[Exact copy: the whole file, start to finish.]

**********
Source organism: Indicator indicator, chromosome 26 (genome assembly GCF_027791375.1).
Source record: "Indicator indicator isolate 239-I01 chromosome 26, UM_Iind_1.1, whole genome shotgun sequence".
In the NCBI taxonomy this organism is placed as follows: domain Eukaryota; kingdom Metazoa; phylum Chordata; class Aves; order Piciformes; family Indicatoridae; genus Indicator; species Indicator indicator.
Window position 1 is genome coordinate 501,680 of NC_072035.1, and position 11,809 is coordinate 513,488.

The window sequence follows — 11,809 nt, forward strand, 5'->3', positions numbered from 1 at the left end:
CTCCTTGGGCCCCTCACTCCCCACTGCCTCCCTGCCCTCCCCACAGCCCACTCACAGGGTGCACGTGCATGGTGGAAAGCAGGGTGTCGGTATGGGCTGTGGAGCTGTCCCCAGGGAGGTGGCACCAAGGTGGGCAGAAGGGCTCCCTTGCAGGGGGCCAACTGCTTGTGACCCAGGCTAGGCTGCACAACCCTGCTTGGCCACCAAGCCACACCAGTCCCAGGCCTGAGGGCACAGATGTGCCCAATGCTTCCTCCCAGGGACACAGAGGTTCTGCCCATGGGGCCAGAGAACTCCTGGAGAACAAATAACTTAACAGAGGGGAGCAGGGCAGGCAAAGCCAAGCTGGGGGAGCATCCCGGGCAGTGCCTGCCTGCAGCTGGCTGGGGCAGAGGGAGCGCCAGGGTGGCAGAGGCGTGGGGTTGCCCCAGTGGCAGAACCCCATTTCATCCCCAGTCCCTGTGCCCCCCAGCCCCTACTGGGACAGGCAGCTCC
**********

Source organism: Indicator indicator, chromosome 26 (genome assembly GCF_027791375.1).
Source record: "Indicator indicator isolate 239-I01 chromosome 26, UM_Iind_1.1, whole genome shotgun sequence".
In the NCBI taxonomy this organism is placed as follows: domain Eukaryota; kingdom Metazoa; phylum Chordata; class Aves; order Piciformes; family Indicatoridae; genus Indicator; species Indicator indicator.
Window position 1 is genome coordinate 501,680 of NC_072035.1, and position 11,809 is coordinate 513,488.

The window sequence follows — 11,809 nt, forward strand, 5'->3', positions numbered from 1 at the left end:
CTCCTTGGGCCCCTCACTCCCCACTGCCTCCCTGCCCTCCCCACAGCCCACTCACAGGGTGCACGTGCATGGTGGAAAGCAGGGTGTCGGTATGGGCTGTGGAGCTGTCCCCAGGGAGGTGGCACCAAGGTGGGCAGAAGGGCTCCCTTGCAGGGGGCCAACTGCTTGTGACCCAGGCTAGGCTGCACAACCCTGCTTGGCCACCAAGCCACACCAGTCCCAGGCCTGAGGGCACAGATGTGCCCAATGCTTCCTCCCAGGGACACAGAGGTTCTGCCCATGGGGCCAGAGAACTCCTGGAGAACAAATAACTTAACAGAGGGGAGCAGGGCAGGCAAAGCCAAGCTGGGGGAGCATCCCGGGCAGTGCCTGCCTGCAGCTGGCTGGGGCAGAGGGAGCGCCAGGGTGGCAGAGGCGTGGGGTTGCCCCAGTGGCAGAACCCCATTTCATCCCCAGTCCCTGTGCCCCCCAGCCCCTACTGGGACAGGCAGCTCC